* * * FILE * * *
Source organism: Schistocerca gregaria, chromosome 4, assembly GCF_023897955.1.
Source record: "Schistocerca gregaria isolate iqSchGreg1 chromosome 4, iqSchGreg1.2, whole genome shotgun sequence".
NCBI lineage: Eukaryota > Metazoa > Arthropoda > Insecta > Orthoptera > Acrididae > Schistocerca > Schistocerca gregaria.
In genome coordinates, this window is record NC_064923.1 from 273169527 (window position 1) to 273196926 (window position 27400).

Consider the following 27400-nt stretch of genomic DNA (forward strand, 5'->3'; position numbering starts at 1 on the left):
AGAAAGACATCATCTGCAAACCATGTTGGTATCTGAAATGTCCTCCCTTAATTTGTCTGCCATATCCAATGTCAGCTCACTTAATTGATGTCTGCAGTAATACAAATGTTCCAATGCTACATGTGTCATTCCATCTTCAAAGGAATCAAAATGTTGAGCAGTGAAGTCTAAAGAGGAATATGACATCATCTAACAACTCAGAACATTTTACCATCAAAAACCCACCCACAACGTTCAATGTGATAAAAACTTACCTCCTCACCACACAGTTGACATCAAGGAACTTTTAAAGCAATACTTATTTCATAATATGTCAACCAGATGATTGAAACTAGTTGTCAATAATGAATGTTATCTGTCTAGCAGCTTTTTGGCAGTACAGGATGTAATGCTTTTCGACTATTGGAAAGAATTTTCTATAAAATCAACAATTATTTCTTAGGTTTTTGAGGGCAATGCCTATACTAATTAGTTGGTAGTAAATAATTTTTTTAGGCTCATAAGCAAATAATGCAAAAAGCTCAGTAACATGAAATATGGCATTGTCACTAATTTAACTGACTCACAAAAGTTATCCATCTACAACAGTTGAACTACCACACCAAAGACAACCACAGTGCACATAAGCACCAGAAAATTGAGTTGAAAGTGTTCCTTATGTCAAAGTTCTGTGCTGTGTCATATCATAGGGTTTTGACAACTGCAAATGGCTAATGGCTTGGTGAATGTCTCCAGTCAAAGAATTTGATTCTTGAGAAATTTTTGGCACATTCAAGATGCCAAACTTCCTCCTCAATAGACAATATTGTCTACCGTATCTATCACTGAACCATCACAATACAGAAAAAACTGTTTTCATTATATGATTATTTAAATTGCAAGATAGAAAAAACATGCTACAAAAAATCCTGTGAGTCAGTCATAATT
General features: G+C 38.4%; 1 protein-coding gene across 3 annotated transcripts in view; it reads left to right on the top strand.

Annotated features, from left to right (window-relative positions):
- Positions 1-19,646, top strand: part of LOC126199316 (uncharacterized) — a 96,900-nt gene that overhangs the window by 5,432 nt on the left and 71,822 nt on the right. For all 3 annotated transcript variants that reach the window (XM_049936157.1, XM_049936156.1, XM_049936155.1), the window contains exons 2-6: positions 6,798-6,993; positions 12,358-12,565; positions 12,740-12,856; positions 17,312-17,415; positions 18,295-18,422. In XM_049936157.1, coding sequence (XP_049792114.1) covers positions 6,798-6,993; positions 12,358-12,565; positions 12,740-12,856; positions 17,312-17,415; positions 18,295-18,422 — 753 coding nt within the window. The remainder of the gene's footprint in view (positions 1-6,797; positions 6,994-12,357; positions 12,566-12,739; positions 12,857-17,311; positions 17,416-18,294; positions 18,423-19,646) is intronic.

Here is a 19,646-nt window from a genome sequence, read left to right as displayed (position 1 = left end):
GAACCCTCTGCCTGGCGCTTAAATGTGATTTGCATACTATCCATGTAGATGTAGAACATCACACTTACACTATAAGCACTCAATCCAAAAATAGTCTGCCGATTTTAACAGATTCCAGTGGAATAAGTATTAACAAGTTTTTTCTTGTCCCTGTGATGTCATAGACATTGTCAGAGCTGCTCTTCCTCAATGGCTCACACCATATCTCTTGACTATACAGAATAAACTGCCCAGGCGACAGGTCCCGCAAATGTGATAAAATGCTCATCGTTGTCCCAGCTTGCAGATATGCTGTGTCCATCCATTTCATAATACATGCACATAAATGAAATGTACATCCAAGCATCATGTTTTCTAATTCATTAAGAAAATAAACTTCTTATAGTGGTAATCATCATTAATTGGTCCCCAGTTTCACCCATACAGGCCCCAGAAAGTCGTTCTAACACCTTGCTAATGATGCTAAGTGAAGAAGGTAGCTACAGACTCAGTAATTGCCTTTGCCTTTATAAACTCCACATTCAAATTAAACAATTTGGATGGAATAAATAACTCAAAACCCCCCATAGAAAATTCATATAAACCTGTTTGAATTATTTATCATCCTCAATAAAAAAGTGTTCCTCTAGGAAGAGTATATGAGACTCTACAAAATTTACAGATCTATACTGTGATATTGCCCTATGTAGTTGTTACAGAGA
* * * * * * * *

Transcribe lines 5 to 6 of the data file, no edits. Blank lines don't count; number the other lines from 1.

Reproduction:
Consider the following 27400-nt stretch of genomic DNA (forward strand, 5'->3'; position numbering starts at 1 on the left):
AGAAAGACATCATCTGCAAACCATGTTGGTATCTGAAATGTCCTCCCTTAATTTGTCTGCCATATCCAATGTCAGCTCACTTAATTGATGTCTGCAGTAATACAAATGTTCCAATGCTACATGTGTCATTCCATCTTCAAAGGAATCAAAATGTTGAGCAGTGAAGTCTAAAGAGGAATATGACATCATCTAACAACTCAGAACATTTTACCATCAAAAACCCACCCACAACGTTCAATGTGATAAAAACTTACCTCCTCACCACACAGTTGACATCAAGGAACTTTTAAAGCAATACTTATTTCATAATATGTCAACCAGATGATTGAAACTAGTTGTCAATAATGAATGTTATCTGTCTAGCAGCTTTTTGGCAGTACAGGATGTAATGCTTTTCGACTATTGGAAAGAATTTTCTATAAAATCAACAATTATTTCTTAGGTTTTTGAGGGCAATGCCTATACTAATTAGTTGGTAGTAAATAATTTTTTTAGGCTCATAAGCAAATAATGCAAAAAGCTCAGTAACATGAAATATGGCATTGTCACTAATTTAACTGACTCACAAAAGTTATCCATCTACAACAGTTGAACTACCACACCAAAGACAACCACAGTGCACATAAGCACCAGAAAATTGAGTTGAAAGTGTTCCTTATGTCAAAGTTCTGTGCTGTGTCATATCATAGGGTTTTGACAACTGCAAATGGCTAATGGCTTGGTGAATGTCTCCAGTCAAAGAATTTGATTCTTGAGAAATTTTTGGCACATTCAAGATGCCAAACTTCCTCCTCAATAGACAATATTGTCTACCGTATCTATCACTGAACCATCACAATACAGAAAAAACTGTTTTCATTATATGATTATTTAAATTGCAAGATAGAAAAAACATGCTACAAAAAATCCTGTGAGTCAGTCATAATT